Each year when the annual celebration of our nation’s birth approaches, patriotic music becomes more prevalent in our daily lives. These songs paint a picture of our nation through their spirited melodies and inspiring lyrics. This Independence Day, Pepper has compiled some of our blogs about our national anthem, the “March King,” and other patriotic sheet music, along with interviews with some of the masters of military music.
Nothing rouses the spirit like a march, and few bands can capture the patriotic fervor of an American march like the United States Marine Band. Affectionately known as “The President’s Own,” the Marine Band was founded in 1798 by an Act of Congress signed by President John Adams and is the longest performing musical organization in the nation. For over 200 years, the Marine Band has been led by legendary American musicians like John Philip Sousa. One of these renowned directors, Colonel John Bourgeois (Ret.), sat down with Pepper to discuss his time with the Marine Band and how its work has impacted American culture both at home and in the eyes of the world.
The American centennial was an exciting time for the nation. Cities and towns bustled with new industry and a brighter outlook replaced the bleak days that followed the Civil War. The country was looking for new pastimes, and one of the most popular was community bands. American patriotic music was experiencing a revival, with band leaders like John Philip Sousa rising to prominence.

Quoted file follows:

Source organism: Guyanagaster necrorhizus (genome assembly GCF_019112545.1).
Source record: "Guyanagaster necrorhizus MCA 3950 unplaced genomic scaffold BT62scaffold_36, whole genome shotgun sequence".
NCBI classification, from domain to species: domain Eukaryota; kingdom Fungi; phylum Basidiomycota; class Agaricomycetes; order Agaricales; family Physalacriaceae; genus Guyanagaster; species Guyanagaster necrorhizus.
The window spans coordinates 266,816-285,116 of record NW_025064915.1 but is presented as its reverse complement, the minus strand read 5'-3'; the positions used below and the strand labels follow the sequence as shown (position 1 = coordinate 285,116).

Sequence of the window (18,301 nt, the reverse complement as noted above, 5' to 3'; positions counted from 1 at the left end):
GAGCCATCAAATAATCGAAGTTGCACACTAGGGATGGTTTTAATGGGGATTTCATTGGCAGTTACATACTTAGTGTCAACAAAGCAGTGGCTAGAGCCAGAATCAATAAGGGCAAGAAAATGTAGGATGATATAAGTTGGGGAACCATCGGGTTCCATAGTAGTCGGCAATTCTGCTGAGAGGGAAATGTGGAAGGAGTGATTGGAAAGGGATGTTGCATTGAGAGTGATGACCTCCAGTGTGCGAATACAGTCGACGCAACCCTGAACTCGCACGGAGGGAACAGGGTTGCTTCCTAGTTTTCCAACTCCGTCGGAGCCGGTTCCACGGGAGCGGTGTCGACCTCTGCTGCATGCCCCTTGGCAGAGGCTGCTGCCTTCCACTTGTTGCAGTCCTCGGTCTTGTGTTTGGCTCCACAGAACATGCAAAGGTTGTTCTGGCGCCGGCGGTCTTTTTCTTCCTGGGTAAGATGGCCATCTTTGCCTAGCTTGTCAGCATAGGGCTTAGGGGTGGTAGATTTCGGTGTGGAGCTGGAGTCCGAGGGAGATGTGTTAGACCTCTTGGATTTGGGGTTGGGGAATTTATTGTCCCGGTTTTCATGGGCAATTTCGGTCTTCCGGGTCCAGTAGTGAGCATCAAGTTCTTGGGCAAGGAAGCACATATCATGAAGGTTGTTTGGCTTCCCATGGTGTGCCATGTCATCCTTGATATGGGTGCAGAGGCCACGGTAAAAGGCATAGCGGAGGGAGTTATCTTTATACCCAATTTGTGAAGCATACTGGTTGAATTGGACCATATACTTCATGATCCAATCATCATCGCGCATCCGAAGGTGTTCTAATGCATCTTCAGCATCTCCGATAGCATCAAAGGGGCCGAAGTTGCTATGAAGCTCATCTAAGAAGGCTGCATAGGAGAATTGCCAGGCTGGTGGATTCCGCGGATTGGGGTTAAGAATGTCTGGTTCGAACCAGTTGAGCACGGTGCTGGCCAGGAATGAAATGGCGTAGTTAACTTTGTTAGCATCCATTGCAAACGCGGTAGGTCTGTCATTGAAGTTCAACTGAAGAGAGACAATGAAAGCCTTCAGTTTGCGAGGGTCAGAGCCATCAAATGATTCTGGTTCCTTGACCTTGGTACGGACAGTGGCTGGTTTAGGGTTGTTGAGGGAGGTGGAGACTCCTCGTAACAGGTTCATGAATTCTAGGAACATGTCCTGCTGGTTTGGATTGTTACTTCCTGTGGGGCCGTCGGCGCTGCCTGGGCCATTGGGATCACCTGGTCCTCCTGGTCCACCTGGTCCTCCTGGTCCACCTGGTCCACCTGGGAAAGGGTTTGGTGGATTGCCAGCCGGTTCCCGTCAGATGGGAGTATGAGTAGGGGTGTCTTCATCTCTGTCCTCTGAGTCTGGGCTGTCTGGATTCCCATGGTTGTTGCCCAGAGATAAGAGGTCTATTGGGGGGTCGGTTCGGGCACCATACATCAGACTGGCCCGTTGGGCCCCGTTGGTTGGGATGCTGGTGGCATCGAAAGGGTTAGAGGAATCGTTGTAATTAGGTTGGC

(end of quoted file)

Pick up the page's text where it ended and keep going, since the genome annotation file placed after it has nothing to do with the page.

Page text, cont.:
You won’t see a lot of Pepper instruments out in the world these days. All told, the company only manufactured instruments for less than 30 years. During that time, however, Pepper led the way in innovation, creating new accessories, perfecting techniques, and even inventing a new instrument.
On the field, in the stands, or on the street, the Sousaphone is one of the most recognizable instruments in the world. Now a staple of show bands and parades, the instrument had its start in the late 1800s as a piece in John Philip Sousa’s Peerless Concert Band. As the name suggests, Sousa himself conceived the instrument, but the identity of the original manufacturer of the Sousaphone was disputed between C.G. Conn and J.W. Pepper.
Music is widely seen as a window into the spirit of the time it was written. Patriotic music is a prime example of this. The experience of a nation is told through patriotic music in a way that other forms of music often miss. Whether it be the pride of victory or a vocal expression of the beauty a nation possesses, there is something about patriotic music that speaks directly to national identity.
John Philip Sousa was born in Washington, D.C. in 1854, on G Street near the Marine Barracks. His father, Antonio, played trombone in the U.S. Marine Band, and John Philip grew up surrounded by military music.